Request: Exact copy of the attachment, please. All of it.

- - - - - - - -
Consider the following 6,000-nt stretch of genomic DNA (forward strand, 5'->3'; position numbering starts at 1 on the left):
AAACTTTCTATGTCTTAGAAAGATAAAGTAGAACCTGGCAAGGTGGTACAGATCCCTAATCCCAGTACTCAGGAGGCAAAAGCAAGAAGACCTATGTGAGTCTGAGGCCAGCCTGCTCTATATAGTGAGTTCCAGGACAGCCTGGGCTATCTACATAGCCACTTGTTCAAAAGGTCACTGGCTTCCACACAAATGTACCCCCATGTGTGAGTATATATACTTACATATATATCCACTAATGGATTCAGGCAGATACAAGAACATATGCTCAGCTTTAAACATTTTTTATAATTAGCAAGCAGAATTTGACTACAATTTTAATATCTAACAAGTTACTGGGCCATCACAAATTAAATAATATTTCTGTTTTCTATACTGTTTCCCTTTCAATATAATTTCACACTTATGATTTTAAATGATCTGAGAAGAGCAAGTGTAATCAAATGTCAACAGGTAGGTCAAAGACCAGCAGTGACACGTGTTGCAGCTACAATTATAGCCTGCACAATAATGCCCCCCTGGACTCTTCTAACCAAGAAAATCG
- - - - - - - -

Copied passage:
Consider the following 6,000-nt stretch of genomic DNA (forward strand, 5'->3'; position numbering starts at 1 on the left):
AAACTTTCTATGTCTTAGAAAGATAAAGTAGAACCTGGCAAGGTGGTACAGATCCCTAATCCCAGTACTCAGGAGGCAAAAGCAAGAAGACCTATGTGAGTCTGAGGCCAGCCTGCTCTATATAGTGAGTTCCAGGACAGCCTGGGCTATCTACATAGCCACTTGTTCAAAAGGTCACTGGCTTCCACACAAATGTACCCCCATGTGTGAGTATATATACTTACATATATATCCACTAATGGATTCAGGCAGATACAAGAACATATGCTCAGCTTTAAACATTTTTTATAATTAGCAAGCAGAATTTGACTACAATTTTAATATCTAACAAGTTACTGGGCCATCACAAATTAAATAATATTTCTGTTTTCTATACTGTTTCCCTTTCAATATAATTTCACACTTATGATTTTAAATGATCTGAGAAGAGCAAGTGTAATCAAATGTCAACAGGTAGGTCAAAGACCAGCAGTGACACGTGTTGCAGCTACAATTATAGCCTGCACAATAATGCCCCCCTGGACTCTTCTAACCAAGAAAATCG